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Legislative Assembly for the ACT: Week 6 Hansard (22 June) . . Page.. 2337..

MS MacDONALD (continuing):

Mr Deputy Speaker, you should wait because there is more. Sometimes significant improvements can be made by changing the way things are done rather than by spending more money. The type and nature of hospital services are changing dramatically. The integration of services across the continuum of care has blurred the barrier between hospital and community-based services.

At 5.00 pm, in accordance with standing order 34, the debate was interrupted. The motion for the adjournment of the Assembly having been put and negatived, the debate was resumed.

MS MacDONALD: In more and more areas people are benefiting from improved health outcomes by the tailoring of health care to meet their needs at each stage of their illness. The government is currently establishing care streams in cancer and in age care and rehabilitation. These streams will each operate under a single clinical director and will provide a consolidated and coordinated approach to patient care. The streams will link hospital-based services with those in the community to maximise health outcomes.

The establishment of an ACT stroke unit at the Canberra Hospital later this year is also another example of the ACT moving to match best practice in hospital care. The stroke unit will provide a rapid response service to enable intervention within the first hour after a stroke; the most important time of damage is to be minimised-and, Mr Deputy Speaker, I know that from having witnessed my own grandmother go through several strokes, one right in front of me-as well as developing rehabilitation plans for post-stroke recovery.

Unfortunately, demand for some hospital services continues to grow rapidly. The Labor government is funding this growth while also funding improvements in early intervention and prevention as a means of moderating this growth. One example of this is in renal dialysis. The demand for these services is growing well above the demand for other services. Over the last two years there has been an average growth of about 10 per cent per year. This growth will be difficult to sustain at this level. While ACT Labor has funded the growth in these services, it is also funding initiatives to assist in early intervention and prevention of renal disease. Better diabetes education, improved education for general practitioners and better identification of early warning signs will assist in reducing the impact of renal disease on hundreds of lives.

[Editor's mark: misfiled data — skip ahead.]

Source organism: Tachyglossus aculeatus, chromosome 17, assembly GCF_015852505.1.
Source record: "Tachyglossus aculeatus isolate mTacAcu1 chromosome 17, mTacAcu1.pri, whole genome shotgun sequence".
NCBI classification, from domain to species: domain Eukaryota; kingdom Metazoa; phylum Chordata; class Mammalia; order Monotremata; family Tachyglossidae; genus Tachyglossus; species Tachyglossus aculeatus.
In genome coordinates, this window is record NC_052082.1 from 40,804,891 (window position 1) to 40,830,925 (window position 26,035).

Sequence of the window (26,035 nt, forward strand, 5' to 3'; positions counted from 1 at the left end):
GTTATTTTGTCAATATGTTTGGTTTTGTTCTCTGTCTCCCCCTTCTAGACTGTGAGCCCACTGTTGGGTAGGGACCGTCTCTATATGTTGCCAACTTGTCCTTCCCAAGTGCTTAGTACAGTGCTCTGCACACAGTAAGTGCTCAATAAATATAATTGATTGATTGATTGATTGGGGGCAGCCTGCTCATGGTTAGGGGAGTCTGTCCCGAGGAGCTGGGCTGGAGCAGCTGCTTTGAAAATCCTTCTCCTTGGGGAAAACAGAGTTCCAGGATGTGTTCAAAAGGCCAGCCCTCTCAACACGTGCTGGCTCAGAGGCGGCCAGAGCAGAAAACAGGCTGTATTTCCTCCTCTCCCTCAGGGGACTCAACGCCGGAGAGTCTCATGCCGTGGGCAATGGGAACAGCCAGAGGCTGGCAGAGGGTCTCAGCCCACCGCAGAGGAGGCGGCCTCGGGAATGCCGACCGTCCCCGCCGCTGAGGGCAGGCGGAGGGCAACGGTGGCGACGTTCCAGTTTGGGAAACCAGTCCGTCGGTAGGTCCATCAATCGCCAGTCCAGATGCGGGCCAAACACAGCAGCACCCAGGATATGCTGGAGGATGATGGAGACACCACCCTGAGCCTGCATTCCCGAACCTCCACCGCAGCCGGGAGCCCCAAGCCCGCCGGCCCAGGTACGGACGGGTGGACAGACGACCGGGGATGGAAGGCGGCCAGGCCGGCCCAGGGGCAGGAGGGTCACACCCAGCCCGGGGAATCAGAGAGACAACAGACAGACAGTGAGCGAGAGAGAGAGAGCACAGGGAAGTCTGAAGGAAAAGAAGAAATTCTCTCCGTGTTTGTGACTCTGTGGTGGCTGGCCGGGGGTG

The increase in demand for interventional cardiology services has also been funded by ACT Labor. These services save lives. But the government is also investing in healthy living and eating campaigns as a way to minimise the level of demand for this care. It's not that we don't want to provide these services; it's just that it's much better if you don't need to provide them in the first place.

Our hospitals are major hives of activity, Mr Deputy Speaker. Over a single year our hospitals will provide more inpatient, outpatient and emergency services than there are people in the ACT. There are issues that need addressing, but ACT Labor has proven that we are the best team for tackling these issues and that we are tackling the issues.

MR DEPUTY SPEAKER: You have one minute.

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